Saturday, January 27, 2018 10:02:52 PM
Surely Allah is the Creator and Nourisher

Winter in many parts of the world is extremely severe and the temperature is even below freezing levels. People live in warm houses and wear heavy coats outside. But what happens to the animals?


Animals do many different, amazing things to get through the winter. Some of them "migrate." This means they travel to other places where the weather is warmer or they can find food.

Many birds migrate in the fall. Because the trip can be dangerous, some travel in large flocks. For example, geese fly in noisy, "V"-shaped groups. Other kinds of birds fly alone.

How do they know when it is time to leave for the winter? Scientists are still studying this. Many see migration as part of a yearly cycle of changes a bird goes through. The cycle is controlled by changes in the amount of daylight and the weather.

Birds can fly very long distances. For example, the Arctic tern nests close to the North Pole in the summer. In autumn, it flys south all the way to Antarctica. Each spring it returns north again.

Most birds migrate shorter distances. But how do they find their way to the same place each year? Birds seem to navigate like sailors once did, using the sun, moon and stars for direction. They also seem to have a compass in their brain for using the Earth's magnetic field.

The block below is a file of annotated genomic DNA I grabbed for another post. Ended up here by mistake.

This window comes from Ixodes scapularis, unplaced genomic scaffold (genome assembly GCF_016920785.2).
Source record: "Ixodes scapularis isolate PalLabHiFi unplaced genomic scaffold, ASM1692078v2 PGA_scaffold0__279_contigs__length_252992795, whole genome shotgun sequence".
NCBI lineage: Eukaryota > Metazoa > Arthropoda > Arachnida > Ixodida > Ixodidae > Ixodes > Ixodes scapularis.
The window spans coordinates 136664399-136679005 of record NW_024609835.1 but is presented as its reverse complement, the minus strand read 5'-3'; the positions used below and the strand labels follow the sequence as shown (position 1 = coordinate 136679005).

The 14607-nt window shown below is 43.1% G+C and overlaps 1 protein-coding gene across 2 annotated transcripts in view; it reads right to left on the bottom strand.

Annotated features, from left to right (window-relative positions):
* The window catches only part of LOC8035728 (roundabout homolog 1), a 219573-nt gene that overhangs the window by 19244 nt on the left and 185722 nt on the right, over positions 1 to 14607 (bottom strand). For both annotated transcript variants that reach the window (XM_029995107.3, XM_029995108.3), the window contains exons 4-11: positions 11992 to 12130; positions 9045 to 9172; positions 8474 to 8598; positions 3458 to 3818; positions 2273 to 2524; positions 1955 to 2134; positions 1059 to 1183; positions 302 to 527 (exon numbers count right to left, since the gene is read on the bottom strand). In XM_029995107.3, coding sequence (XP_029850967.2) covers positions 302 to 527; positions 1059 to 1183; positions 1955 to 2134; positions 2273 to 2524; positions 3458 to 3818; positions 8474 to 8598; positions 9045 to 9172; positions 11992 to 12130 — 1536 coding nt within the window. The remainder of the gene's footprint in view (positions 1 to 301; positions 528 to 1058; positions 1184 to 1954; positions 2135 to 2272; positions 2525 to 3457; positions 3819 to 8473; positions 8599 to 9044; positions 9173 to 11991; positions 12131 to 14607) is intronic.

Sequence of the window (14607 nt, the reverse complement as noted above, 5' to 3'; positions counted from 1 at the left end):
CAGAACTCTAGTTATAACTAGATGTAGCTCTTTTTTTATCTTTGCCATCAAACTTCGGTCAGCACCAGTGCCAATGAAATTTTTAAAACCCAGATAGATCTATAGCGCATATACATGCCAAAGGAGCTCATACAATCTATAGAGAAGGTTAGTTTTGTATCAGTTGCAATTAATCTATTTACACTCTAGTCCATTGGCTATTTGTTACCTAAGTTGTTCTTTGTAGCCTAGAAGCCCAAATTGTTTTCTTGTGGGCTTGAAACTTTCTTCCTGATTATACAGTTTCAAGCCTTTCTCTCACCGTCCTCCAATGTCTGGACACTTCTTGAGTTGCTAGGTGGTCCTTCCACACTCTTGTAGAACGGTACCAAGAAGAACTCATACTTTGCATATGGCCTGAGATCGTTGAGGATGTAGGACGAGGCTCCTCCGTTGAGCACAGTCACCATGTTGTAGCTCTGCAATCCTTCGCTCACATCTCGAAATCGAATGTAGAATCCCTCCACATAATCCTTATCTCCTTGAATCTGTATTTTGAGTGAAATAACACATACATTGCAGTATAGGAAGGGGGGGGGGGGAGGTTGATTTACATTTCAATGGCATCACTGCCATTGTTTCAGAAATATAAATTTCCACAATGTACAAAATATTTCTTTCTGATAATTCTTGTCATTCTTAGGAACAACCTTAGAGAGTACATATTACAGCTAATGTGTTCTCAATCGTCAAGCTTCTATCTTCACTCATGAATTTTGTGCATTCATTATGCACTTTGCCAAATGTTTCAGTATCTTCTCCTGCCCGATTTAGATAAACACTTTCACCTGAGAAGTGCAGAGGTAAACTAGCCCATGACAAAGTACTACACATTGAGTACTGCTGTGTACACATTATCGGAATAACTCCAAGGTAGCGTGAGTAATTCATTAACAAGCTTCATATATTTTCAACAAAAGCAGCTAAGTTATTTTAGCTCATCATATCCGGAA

Other animals migrate, too. There are a few mammals, like some bats, caribou and elk, and whales that travel in search of food each winter. Many fish migrate. They may swim south, or move into deeper, warmer water.

Insects also migrate. Some butterflies and moths fly very long distances. For example, Monarch butterflies spend the summer in Canada and the Northern U.S. They migrate as far south as Mexico for the winter. Most migrating insects go much shorter distances. Many, like termites and Japanese beetles, move downward into the soil. Earthworms also move down, some as far as six feet below the surface.



Some animals remain and stay active in the winter. They must adapt to the changing weather. Many make changes in their behavior or bodies. To keep warm, animals may grow new, thicker fur in the fall. On weasels and snowshoe rabbits, the new fur is white to help them hide in the snow.

Food is hard to find in the winter. Some animals, like squirrels, mice and beavers, gather extra food in the fall and store it to eat later. Some, like rabbits and deer, spend winter looking for moss, twigs, bark and leaves to eat. Other animals eat different kinds of food as the seasons change. The red fox eats fruit and insects in the spring, summer and fall. In the winter, it can not find these things, so instead it eats small rodents.

Animals may find winter shelter in holes in trees or logs, under rocks or leaves, or underground. Some mice even build tunnels through the snow. To try to stay warm, animals like squirrels and mice may huddle close together.

Certain spiders and insects may stay active if they live in frost-free areas and can find food to eat. There are a few insects, like the winter stone fly, crane fly, and snow fleas, that are normally active in winter. Also, some fish stay active in cold water during the winter.

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